“The show has made me realise how much I love physics” says MasterChef finalist Aki

Aki Matsushima, a 25 year-old physics PhD student from London is one of this year’s MasterChef finalists. Her traditional Japanese dishes and infectious enthusiasm for cooking have not only impressed the judges but also made her an intriguing contestant to follow.

But what will come first for the molecular physicist – science or cooking? We’ve caught up with Aki to find out more about her MasterChef experience and future plans.

IOP: Coming from a foodie background – your family owns a Japanese restaurant and  a cafe – how did you get into physics?

Aki Matsushima: My family is actually really academic so it was probably quite expected of me to go to university. I’ve always liked physics which is why I took it at GCSE and A-level. It was just natural for me to go on to do a degree in physics  and now my PhD.

IOP: Your PhD is in quantum physics – what made you decide to specialise in quantum?

Aki: I did some work experience with lasers at the Rutherford Appleton Laboratory when I was still at school and then also at the lab at Imperial where I’m doing my PhD now. I really liked the staff and general atmosphere so I applied and was lucky to be accepted. My PhD is in the laser cooling of molecules.

IOP: Do you think there are any similarities between cooking and physics?

Aki: I don’t think so to be honest. I mean physics requires so many skills from manual dexterity to being persistent, passionate and curious, which all come in very handy when cooking and life in general but I think being a physicist is quite different from being a chef.

IOP: Many physics departments and professional kitchens still have a male majority. Did you ever feel being female was a hindrance to you in your career or on MasterChef?

Aki: Not at all, especially in my physics career so far, my gender has never made a difference. Some of the chefs I met at MasterChef did say it was harder for women to become top chefs but I’m not sure why. I think social expectations might be partly to blame.
IOP: Could you ever imagine becoming a gimmicky, scientific chef like Heston Blumenthal?

Aki: Oh no, never! I love  traditional Japanese cooking and food. No need for liquid nitrogen there!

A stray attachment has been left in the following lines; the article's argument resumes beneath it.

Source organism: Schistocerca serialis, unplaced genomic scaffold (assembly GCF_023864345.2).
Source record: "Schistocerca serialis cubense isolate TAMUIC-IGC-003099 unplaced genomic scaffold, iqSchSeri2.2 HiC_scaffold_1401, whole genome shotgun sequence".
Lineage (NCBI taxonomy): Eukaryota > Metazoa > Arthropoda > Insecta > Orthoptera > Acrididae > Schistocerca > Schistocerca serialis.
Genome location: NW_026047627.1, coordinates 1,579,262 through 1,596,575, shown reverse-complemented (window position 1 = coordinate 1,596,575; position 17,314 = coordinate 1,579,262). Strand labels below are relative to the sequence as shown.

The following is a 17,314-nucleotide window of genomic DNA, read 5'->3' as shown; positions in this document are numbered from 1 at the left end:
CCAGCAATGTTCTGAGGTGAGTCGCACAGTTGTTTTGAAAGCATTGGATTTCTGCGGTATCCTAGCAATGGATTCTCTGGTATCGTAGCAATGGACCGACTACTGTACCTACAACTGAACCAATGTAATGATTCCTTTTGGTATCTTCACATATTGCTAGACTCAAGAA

IOP: What did you learn from being on MasterChef?

Aki: It was a really fascinating insight into the world of media and TV production – and catering of course. In many ways it made me appreciate what I do on a daily basis even more. It’s made me realise how much I love being a physicist and all the exciting experiments and intellectual stimulation that come with it.

IOP: Would you be interested in merging both experiences, media and physics, and perhaps work as a physics communicator?

Aki: I’m already involved in the outreach programme at Imperial at the moment. Actually, the training I had there in how to engage people and how to convey my enthusiasm was really helpful when it came to being filmed and interviewed for MasterChef.

IOP: So what will you do in the future – cooking or physics?

Aki: Well, that depends on so many things. I’m only at the half-way stage of my PhD and so on. But I guess in many ways I have already made my decisions now. If I really wanted to be a chef, I would be at catering college. The fact that I’m doing a PhD at the moment confirms that, first and foremost, I am a physicist.

Find out more about Aki’s cooking. MasterChef continues, Wednesday at 9PM on BBC One.

 image: Emilie Sandy


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1 Comment

  1. Faisal says:

    Cooking and physics can be indirectly linked. The way you cook the food can affect the taste. Rice cooked using solar energy wont taste same as cooked on gas stove.

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